PHRA CHEDI SRI SURIYOTHAI (พระเจดีย์ศรีสุริโยทัย)
Chedi Sri Suriyothai is located on the western part of the city island near the
confluence of the Chao Phraya River and the old
Lopburi River (Khlong Mueang). This
area is known as the Hua Laem District, and it is still an important for the local military
(an old cantonment was based at this site until recent history).

Chedi Queen Suriyothai was situated opposite of
Wat Sop Sawan at the mouth of a
canal. The former was located on the southern side, and the latter was built on the
northern side of the canal. Both sites are clearly marked on
de La Mare’s 1751 map.
The canal has since been filled in and has become a small road. Chedi Si Suriyothai was
built on the premises of the Royal garden of the
Rear Palace (Wang Lang).
Unfortunately, there isn’t anything surviving in situ at the Rear Palace, and Chedi Sri
Suriyothai stands as its last surviving marker.

Chedi Sri Suriyothai consists of a single bell-shaped chedi. Its base is square, and it has
many indented corners. It has been gilded with gold paint from the relic chamber to the
top of its spire. There is an entrance on the northern side, but it is never open to the
public for some reason. A locked courtyard has been constructed around this ruin. To its
east is a small park that was built to commemorate the site.

According to Prince Damrong Rajanubhab, this monument contains the ashes of Queen
Suriyothai. Royal Chronicles describe her as a heroic wife of King Chakkraphat that
died in battle while saving the life of the King. As the story goes, King Chakkraphat and
two of his sons were leading an army into battle against the Burmese. Queen Suriyothai,
fearing for her family’s safety, secretly dressed as a male soldier and rode an elephant
into the fight. While fighting a Burmese general on the back of an elephant, King
Chakkraphat’s elephant stumbled, which put him at risk to his opponent’s blade. Queen
Suriyothai heroically charged in front of the enemy’s weapon, sacrificing her own life in
his place. In her honor, King Chakkraphat had a funeral monument and a preaching hall
constructed on the site of her Royal cremation. When it was finished, the King bestowed
it with the name Sop Sawan Monastery (Cushman 40-41).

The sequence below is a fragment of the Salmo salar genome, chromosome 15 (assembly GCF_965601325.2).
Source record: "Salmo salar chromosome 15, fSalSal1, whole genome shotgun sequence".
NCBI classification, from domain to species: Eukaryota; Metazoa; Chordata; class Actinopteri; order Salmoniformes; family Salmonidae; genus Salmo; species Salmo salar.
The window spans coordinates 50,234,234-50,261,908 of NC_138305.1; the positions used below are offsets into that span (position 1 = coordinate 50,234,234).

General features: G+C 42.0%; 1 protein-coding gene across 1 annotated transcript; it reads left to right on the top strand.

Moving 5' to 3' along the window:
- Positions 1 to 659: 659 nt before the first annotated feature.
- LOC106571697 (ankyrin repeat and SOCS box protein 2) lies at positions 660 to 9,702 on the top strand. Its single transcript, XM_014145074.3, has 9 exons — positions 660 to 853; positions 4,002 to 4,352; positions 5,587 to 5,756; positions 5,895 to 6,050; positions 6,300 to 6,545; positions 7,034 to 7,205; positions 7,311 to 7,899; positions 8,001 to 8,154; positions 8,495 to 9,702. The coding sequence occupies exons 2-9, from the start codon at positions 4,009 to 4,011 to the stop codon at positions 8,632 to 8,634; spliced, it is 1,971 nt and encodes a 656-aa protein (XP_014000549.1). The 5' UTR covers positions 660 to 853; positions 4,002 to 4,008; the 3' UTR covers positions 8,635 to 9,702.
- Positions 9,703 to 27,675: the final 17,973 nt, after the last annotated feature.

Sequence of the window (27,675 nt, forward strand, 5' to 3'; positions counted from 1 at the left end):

This popular story has been questioned recently by modern academics. Michael Wright
believed that the main chedi was actually built sometime after 1765 to enshrine relics
brought by Sri Lankan monks, and that the famous elephant duel was fought instead by a
16-year-old princess named Phra Boromdhilok (Warren 156-157). Wright also points
out that the Chedi Sri Suriyothai has been constructed in a Late Ayutthaya period style
more commonly associated with King Borommakot. Its square base and indented
corners differs from the bell-shaped architecture used for chedi during King
Chakkraphat’s reign (Kasetsiri & Wright 93). Other critics have pointed out that it was
actually King Chulalongkorn who is credited with naming this chedi after the Queen -
centuries after the battle took place.

Despite these contradictions, Queen Suriyothai survives as a nationalistic image to
promote Thai identity. In 2001, a popular movie was released that portrayed the story of
Queen Suriyothai. Chedi Si Suriyothai also influenced architecture in Bangkok during the
Chakri dynasty. “Sri Suriyothai Chedi served as the prototype for the chedi which King
Rama IV constructed at Wat Pho in Bangkok to join the outer three chedi built by the
previous Kings on the Bangkok dynasty” (Kasetsiri & Wright 92).

A number of valuable objects were found while the Chedi Sri Suriyothai was being
restored in 1990. This included a quartz Buddha image, a miniature quartz bell-shaped
chedi, a gilded terracotta cup, beads, gems, and gold leaf. The
Chao Sam Phraya
museum has these items and a 17th century sema stone from Wat Sop Sawan on display.

See also:
Queen Suriyothai Monument and Wat Suan Luang.
Text by Ken May - September 2009
Photographs & maps by Tricky Vandenberg
Updated April 2014
Phra Chedi Suriyothai seen from the Chao Phraya River
Extract of a 2007 Fine Arts Department GIS map
(Extract of a 2007 Fine Arts Department GIS map -
Courtesy of the Fine Arts Department - 3th Region)
(Phra Chedi Suriyothai seen from the Chao Phraya
Phra Chedi Suriyothai seen from the Chao Phraya River
(Phra Chedi Suriyothai seen from the Chao Phraya
Objects found during restoration in the 90's
(Objects found during restoration in the 90's)